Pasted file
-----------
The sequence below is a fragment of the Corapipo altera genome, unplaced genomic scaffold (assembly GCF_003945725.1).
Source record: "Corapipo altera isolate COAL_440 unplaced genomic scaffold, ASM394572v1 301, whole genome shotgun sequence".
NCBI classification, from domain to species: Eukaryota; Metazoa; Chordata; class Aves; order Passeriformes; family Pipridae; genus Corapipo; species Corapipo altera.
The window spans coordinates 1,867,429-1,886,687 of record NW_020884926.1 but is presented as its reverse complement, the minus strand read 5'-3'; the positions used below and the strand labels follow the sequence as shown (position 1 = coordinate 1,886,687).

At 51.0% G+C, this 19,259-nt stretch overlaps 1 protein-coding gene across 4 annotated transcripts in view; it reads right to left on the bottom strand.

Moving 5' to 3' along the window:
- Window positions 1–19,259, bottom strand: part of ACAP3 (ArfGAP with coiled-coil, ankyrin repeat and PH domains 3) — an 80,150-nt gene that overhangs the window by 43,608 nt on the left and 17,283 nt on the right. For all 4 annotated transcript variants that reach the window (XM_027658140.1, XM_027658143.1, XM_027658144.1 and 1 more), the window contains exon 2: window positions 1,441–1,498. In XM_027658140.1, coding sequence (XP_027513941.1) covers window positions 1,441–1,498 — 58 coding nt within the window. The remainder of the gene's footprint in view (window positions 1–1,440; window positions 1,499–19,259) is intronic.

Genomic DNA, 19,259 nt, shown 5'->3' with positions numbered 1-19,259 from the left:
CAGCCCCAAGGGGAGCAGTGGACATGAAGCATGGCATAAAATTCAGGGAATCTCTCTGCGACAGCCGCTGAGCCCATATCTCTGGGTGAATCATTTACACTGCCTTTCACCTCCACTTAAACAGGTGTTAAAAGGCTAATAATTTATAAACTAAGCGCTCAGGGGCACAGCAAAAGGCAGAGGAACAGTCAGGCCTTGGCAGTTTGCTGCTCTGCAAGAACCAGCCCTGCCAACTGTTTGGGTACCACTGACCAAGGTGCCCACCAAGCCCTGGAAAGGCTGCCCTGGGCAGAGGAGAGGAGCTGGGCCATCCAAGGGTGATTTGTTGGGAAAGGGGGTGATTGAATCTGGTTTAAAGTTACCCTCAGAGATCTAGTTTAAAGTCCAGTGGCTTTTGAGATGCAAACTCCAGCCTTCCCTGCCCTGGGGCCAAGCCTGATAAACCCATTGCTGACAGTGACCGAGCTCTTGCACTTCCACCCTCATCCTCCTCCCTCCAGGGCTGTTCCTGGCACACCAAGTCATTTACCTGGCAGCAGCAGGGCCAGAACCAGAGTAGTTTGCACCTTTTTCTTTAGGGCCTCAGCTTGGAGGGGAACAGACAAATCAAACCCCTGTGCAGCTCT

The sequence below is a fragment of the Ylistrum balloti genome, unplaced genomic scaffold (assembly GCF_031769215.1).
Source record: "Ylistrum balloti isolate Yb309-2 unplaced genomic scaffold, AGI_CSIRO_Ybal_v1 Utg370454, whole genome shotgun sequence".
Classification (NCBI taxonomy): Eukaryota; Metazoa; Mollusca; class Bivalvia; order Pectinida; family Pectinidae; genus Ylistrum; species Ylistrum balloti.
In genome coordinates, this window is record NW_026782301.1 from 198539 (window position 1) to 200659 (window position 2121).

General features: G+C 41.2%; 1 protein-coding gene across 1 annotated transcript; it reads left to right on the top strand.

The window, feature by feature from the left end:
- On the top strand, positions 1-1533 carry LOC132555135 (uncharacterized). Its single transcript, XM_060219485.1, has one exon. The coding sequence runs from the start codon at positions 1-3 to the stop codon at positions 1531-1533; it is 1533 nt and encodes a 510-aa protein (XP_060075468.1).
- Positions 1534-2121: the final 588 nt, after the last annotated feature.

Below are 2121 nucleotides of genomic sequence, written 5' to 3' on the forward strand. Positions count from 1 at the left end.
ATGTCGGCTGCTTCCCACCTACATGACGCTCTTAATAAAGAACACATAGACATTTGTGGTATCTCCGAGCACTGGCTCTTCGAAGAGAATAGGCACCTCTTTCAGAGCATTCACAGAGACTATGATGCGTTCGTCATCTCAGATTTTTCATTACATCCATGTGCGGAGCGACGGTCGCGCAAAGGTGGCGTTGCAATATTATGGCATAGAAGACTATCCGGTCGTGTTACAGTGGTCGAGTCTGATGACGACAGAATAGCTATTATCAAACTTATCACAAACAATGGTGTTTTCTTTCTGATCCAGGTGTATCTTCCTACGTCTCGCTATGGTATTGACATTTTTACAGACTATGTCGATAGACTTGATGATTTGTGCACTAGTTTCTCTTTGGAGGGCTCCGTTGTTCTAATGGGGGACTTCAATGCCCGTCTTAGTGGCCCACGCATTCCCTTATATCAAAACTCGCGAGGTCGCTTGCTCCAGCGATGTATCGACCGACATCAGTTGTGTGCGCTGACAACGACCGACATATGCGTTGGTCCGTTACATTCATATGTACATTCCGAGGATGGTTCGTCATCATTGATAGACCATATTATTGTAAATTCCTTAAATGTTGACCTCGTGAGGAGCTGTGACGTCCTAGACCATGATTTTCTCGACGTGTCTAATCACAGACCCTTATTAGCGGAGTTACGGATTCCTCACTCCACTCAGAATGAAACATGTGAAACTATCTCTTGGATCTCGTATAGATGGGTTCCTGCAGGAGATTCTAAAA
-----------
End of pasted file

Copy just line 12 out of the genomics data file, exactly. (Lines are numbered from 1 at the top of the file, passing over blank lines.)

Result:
Classification (NCBI taxonomy): Eukaryota; Metazoa; Mollusca; class Bivalvia; order Pectinida; family Pectinidae; genus Ylistrum; species Ylistrum balloti.